Governments Should Never Pay Ransoms
Tuesday, December 23, 2014
I've been hearing more and more talk about how governments should pay ransoms when journalists are kidnapped. After all, journalists do important work for the nation. Doesn't it make sense for the nation to pay relatively small sums of money to ensure their safety?
I think that governments should do their best to ensure the safety of all of their citizens. That's exactly why no ransom should ever be paid for anyone - reporter, politician or military serviceman.
Why do I say this? Like all matters in economics, it comes down to incentives. In the short run, not paying a ransom can cost decision makers dearly. Not only is there the obvious potential for loss of life, but there is often significant political blowback as well.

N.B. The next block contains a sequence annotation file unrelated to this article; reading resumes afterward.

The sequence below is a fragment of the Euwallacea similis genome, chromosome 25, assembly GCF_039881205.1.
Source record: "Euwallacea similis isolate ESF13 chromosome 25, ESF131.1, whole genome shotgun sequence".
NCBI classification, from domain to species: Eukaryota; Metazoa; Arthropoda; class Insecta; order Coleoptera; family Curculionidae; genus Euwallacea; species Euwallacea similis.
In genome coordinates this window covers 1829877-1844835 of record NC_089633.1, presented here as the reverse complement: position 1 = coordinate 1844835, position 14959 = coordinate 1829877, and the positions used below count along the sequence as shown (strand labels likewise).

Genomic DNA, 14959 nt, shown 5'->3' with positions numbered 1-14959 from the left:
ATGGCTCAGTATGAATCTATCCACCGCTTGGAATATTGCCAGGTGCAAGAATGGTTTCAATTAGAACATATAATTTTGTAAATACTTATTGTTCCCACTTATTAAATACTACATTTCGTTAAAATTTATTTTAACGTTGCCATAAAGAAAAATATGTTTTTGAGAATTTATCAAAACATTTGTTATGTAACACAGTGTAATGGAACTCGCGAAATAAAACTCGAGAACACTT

When a government so much as hints that it considers paying a ransom to be a viable solution to a hostage situation, it creates the appearance of a marketplace for kidnapping. As we all know, when a marketplace exists, large numbers of suppliers (in this case kidnappers) will attempt to meet as much demand as they can find.
Paying ransoms leads to more kidnapping, not less. As difficult and painful as it may be, governments and institutions have to make it clear that the long-term safety of its people is a top priority. As such, they may never consider paying ransom to be a viable response to any kidnapping.
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